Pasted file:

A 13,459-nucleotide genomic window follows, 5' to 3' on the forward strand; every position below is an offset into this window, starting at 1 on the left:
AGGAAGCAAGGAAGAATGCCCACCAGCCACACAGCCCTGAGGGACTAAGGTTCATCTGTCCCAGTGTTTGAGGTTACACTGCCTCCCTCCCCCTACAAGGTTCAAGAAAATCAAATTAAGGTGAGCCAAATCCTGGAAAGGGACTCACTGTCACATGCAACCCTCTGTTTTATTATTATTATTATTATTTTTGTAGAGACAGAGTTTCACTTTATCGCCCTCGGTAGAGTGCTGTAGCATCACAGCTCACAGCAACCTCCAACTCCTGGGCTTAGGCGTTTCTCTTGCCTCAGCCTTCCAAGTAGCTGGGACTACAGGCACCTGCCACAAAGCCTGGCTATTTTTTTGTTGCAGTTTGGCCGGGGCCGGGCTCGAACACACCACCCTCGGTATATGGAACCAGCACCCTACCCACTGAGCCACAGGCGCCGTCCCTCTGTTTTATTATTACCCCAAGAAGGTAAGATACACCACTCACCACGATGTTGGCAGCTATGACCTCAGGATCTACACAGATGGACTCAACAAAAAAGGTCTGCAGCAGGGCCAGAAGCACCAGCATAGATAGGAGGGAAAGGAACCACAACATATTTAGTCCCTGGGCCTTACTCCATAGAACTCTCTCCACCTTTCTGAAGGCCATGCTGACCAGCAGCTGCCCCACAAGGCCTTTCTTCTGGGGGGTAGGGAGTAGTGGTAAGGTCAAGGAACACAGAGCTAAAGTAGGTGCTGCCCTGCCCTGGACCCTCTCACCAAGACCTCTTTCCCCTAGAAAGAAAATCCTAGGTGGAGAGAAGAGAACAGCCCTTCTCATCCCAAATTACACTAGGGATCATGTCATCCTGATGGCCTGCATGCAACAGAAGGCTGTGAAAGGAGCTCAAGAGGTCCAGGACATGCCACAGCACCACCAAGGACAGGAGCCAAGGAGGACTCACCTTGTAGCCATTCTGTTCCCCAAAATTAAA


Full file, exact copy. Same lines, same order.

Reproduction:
A 13,459-nucleotide genomic window follows, 5' to 3' on the forward strand; every position below is an offset into this window, starting at 1 on the left:
AGGAAGCAAGGAAGAATGCCCACCAGCCACACAGCCCTGAGGGACTAAGGTTCATCTGTCCCAGTGTTTGAGGTTACACTGCCTCCCTCCCCCTACAAGGTTCAAGAAAATCAAATTAAGGTGAGCCAAATCCTGGAAAGGGACTCACTGTCACATGCAACCCTCTGTTTTATTATTATTATTATTATTTTTGTAGAGACAGAGTTTCACTTTATCGCCCTCGGTAGAGTGCTGTAGCATCACAGCTCACAGCAACCTCCAACTCCTGGGCTTAGGCGTTTCTCTTGCCTCAGCCTTCCAAGTAGCTGGGACTACAGGCACCTGCCACAAAGCCTGGCTATTTTTTTGTTGCAGTTTGGCCGGGGCCGGGCTCGAACACACCACCCTCGGTATATGGAACCAGCACCCTACCCACTGAGCCACAGGCGCCGTCCCTCTGTTTTATTATTACCCCAAGAAGGTAAGATACACCACTCACCACGATGTTGGCAGCTATGACCTCAGGATCTACACAGATGGACTCAACAAAAAAGGTCTGCAGCAGGGCCAGAAGCACCAGCATAGATAGGAGGGAAAGGAACCACAACATATTTAGTCCCTGGGCCTTACTCCATAGAACTCTCTCCACCTTTCTGAAGGCCATGCTGACCAGCAGCTGCCCCACAAGGCCTTTCTTCTGGGGGGTAGGGAGTAGTGGTAAGGTCAAGGAACACAGAGCTAAAGTAGGTGCTGCCCTGCCCTGGACCCTCTCACCAAGACCTCTTTCCCCTAGAAAGAAAATCCTAGGTGGAGAGAAGAGAACAGCCCTTCTCATCCCAAATTACACTAGGGATCATGTCATCCTGATGGCCTGCATGCAACAGAAGGCTGTGAAAGGAGCTCAAGAGGTCCAGGACATGCCACAGCACCACCAAGGACAGGAGCCAAGGAGGACTCACCTTGTAGCCATTCTGTTCCCCAAAATTAAA